Best EOS-M body for manual focus.

Started 2 months ago | Discussions thread
Larry Rexley Regular Member • Posts: 368
Re: Best EOS-M body for manual focus.

I use vintage manual focus lenses quite often... sometimes I pack my bag with only manual focus lenses if I am in a 'vintage' mood and not shooting moving subjects.

I've only shot with the M6 and M6 Mark II from the 'M' line and both work extremely well, in my opinion, for manual focusing. In fact I would say they are better for me than any of the old 'original' vintage cameras the lenses were designed for in the 70s and 80s.

I have focus peaking on my M6ii turned to max sensitivity, and my preference is to use the 'blue' peaking highlights rather than red or yellow. I find the blue to stand out more for the landscapes and subjects I shoot.

When I'm shooting landscapes at f5.6 or f8, focus peaking is my method of choice, as it gives a good impression of the 'depth' of focus and it is very fast. For smaller apertures focus peaking is much faster than 'zoom' focusing and is good enough. Sometimes I will focus wide open and stop down, sometimes I will focus already stopped down.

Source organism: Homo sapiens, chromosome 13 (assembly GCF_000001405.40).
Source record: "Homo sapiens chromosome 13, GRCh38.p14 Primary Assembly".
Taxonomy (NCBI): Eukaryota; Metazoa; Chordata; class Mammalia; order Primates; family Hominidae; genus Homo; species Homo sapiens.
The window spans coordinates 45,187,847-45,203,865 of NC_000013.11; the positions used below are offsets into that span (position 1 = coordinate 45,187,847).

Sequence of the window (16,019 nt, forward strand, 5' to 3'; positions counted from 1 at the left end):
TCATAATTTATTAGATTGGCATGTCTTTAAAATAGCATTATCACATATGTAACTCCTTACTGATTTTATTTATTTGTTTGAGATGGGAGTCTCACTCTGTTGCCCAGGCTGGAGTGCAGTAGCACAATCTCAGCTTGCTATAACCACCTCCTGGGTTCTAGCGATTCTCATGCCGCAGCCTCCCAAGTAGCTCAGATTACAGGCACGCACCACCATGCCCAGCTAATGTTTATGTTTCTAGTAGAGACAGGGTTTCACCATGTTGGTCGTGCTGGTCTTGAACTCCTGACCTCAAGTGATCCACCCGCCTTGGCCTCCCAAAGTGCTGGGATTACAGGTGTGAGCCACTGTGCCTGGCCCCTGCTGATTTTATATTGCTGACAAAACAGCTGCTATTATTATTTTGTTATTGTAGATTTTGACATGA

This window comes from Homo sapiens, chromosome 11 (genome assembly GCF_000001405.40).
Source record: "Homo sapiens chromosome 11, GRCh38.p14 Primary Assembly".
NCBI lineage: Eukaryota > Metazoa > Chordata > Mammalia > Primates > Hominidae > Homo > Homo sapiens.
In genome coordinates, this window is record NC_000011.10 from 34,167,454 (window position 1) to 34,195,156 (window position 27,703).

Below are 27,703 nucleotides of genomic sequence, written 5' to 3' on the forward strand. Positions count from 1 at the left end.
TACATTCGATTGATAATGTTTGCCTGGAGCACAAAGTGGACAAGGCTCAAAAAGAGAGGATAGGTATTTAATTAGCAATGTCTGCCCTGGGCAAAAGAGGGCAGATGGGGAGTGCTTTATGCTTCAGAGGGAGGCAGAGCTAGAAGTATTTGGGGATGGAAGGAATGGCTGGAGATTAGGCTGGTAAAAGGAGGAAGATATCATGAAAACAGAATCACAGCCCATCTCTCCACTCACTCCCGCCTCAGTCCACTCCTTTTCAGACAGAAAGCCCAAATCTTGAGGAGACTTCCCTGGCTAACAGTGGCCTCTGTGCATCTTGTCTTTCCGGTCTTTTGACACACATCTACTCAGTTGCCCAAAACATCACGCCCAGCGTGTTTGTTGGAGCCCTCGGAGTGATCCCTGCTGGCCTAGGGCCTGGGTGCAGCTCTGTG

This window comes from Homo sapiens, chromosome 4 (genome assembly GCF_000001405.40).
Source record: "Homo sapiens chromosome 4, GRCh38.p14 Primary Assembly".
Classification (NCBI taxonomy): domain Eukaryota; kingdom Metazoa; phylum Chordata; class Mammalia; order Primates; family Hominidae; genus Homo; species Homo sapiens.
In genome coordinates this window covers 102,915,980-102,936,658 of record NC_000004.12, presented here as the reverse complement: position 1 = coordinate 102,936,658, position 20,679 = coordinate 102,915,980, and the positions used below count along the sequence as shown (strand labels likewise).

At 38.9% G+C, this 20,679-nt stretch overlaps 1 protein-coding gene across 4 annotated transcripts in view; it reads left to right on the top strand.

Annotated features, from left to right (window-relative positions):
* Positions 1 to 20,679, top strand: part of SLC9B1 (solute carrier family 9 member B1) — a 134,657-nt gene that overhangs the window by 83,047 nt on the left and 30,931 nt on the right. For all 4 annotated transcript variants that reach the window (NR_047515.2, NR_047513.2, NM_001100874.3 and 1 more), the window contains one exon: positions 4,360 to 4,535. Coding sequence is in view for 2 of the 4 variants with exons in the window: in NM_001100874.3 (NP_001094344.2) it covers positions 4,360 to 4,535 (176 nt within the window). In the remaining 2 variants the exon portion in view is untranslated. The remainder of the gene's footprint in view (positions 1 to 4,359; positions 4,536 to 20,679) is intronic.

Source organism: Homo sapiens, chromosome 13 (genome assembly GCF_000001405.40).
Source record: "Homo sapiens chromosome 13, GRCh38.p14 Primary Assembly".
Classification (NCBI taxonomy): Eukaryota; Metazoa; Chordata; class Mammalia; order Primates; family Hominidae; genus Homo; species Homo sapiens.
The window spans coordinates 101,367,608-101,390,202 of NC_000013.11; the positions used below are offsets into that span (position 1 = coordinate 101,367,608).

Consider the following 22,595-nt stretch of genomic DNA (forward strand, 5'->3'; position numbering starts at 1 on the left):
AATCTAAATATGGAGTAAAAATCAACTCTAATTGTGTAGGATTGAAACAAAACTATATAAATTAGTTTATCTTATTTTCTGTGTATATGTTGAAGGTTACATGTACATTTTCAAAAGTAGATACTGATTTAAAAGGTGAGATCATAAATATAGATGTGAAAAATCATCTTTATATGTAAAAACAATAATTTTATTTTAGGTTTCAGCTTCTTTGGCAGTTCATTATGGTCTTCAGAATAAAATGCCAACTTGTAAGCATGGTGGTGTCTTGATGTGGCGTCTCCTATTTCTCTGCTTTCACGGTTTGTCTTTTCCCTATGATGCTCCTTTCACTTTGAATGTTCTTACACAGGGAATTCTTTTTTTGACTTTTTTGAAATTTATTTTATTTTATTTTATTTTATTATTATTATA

When shooting wide open, or close to wide open (low light or for lens tests) I will use the 10x magnified focusing which makes tack-sharp focus pretty obvious. I love the fact that you can shift the 'magnified' region anywhere in the frame with the 'arrow' controls. Some of my vintage lenses have pronounced field curvature, and focusing a point in the middle, then moving the camera so that the desired focus point is off to one side does not give accurate focusing.

I have a Yashica ML 50mm f1.7 that has a quite short focus throw and is an extremely sharp lens, which is difficult to focus precisely on any camera. The slightest amount off makes the difference between a tack sharp photo and an obviously fuzzy one. For this lens I use the 10x magnifier much more often than the other lenses, and even with the magnifier, focusing the lens is tricky! After focusing, just taking my finger off the focusing barrel sometimes shifts focus ever-so slightly to out-of-focus --- and I may have to refocus one or more times. This is the only lens I have that issue with, but I read others have the same issue with that lens as well.

I have a Minolta MC Rokkor-X 28mm f2.8 and an Ultranar (Kobori-made) 28-200mm f 3.8-5.6 superzoom that are also very tricky to focus. At the wide end they both have very sensitive focusing, and both lenses have noticeable field curvature. The M6ii's manual focusing abilities are flexible and give you what you need to focus those more difficult lenses.

 Larry Rexley's gear list:Larry Rexley's gear list
Canon EOS M6 II Canon EF 50mm F1.8 II Canon EF-S 18-135mm F3.5-5.6 IS STM Canon EF-M 22mm f/2 STM Canon EF-M 11-22mm f/4-5.6 IS STM +4 more
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